Some germs are cute and friendly and necessary AND SOME ARE NOT
You’ve had it happen. You’re in a place where you have the need to go. Where’s the bathroom, (or perhaps, the head, the privy, the lav, the loo, the necessarium) please? For men, and #1, an easier problem, but then there’s #2. For women it’s almost always a problem.
Everyone knows. Germs lurk in there in hideous multiplicity. Here’s some reasonable fixes, maybe not quite enough for true germ-a-phobes, but useful if you’re not totally obsessive.
Let’s take the actual toilet–the pot, the throne–the worst first. Use the seat protectors if they’re available. If not, drape toilet paper on the sitting horseshoe. Next is the tricky part. The water. It splashes up under many conditions, whether manual or not.
A major culprit is automatic flushing toilets. A sensing eye allows only so much movement before it automatically flushes. Then, very likely it splashes up on private parts. The water may carry many hideous germs that cause urinary infections—or worse. Also, many rogue toilets are wannabe bidets and think their job is to splash water on exposed nether regions.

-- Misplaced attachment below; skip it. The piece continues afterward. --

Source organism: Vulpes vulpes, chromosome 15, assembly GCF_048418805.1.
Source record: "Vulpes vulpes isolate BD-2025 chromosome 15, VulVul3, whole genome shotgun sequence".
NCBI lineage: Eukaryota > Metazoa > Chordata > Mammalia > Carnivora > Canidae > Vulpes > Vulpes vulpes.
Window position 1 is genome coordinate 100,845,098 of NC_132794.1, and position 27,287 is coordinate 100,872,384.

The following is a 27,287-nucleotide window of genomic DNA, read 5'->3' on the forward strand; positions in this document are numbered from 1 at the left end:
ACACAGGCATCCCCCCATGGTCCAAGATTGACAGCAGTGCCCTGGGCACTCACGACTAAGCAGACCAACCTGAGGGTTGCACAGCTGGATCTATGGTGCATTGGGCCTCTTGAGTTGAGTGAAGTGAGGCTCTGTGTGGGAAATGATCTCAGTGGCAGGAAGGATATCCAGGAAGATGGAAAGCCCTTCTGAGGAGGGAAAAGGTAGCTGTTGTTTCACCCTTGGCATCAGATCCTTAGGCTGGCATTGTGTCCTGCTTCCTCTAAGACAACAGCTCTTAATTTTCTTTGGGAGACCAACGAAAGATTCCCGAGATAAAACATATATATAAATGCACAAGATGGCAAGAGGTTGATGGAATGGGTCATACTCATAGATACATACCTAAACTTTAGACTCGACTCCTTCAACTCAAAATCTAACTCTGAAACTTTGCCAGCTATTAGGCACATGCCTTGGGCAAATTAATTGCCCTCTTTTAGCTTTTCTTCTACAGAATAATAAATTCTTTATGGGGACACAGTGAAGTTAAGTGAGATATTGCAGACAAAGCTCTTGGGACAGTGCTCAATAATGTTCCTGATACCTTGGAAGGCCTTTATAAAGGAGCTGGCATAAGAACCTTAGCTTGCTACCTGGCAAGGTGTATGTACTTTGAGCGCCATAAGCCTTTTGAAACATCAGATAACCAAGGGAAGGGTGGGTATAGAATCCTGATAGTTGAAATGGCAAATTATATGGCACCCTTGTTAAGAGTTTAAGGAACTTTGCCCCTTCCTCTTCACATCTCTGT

Some fixes: First, blind the eye that signals the flush. If it’s on a post, drape toilet paper over it. If it’s against the wall, jam paper into the plate holding the eye to hang down over the eye. Or better yet, carry a small pad of sticky notes, peel one off and paste over the eye.
Then, fold a paper seat cover and put it on top of the water, or toss in some paper. Voila! Splashes denied. Not automatic? Foot flush. Other steps worth noting for finishing:
Take away the blinding-eye materials. The sticky note can be used repeatedly and will stick back onto the pad. Be sure and flush until everything goes down; sometimes it might take two or three. No sense clogging things for the next person or the facility.
Another important part. All of the hardware–on the door latches, at the faucet fixtures, and all over the outer door knob, each have been handled by some folk who have who-knows-what. Or who haven’t washed. So take paper with you to operate all those implements.
Finally, don’t use public bar soap as it carries as many germs as the other things mentioned. Dispensers are best, but if touched, the 30 second wash rule applies to kill germs. (That’s been recently modified to 20 seconds…either the germs have gotten weaker or the scientists have gotten smarter. Take your pick.)
If you’re hesitant about the soap, paper towels or air dryers, use hand sanitizer containing about 60 percent alcohol. That causes germs to scream, wither and die…an excellent payback.
Now armed with superior strategies, you can neutralize nasties as you go.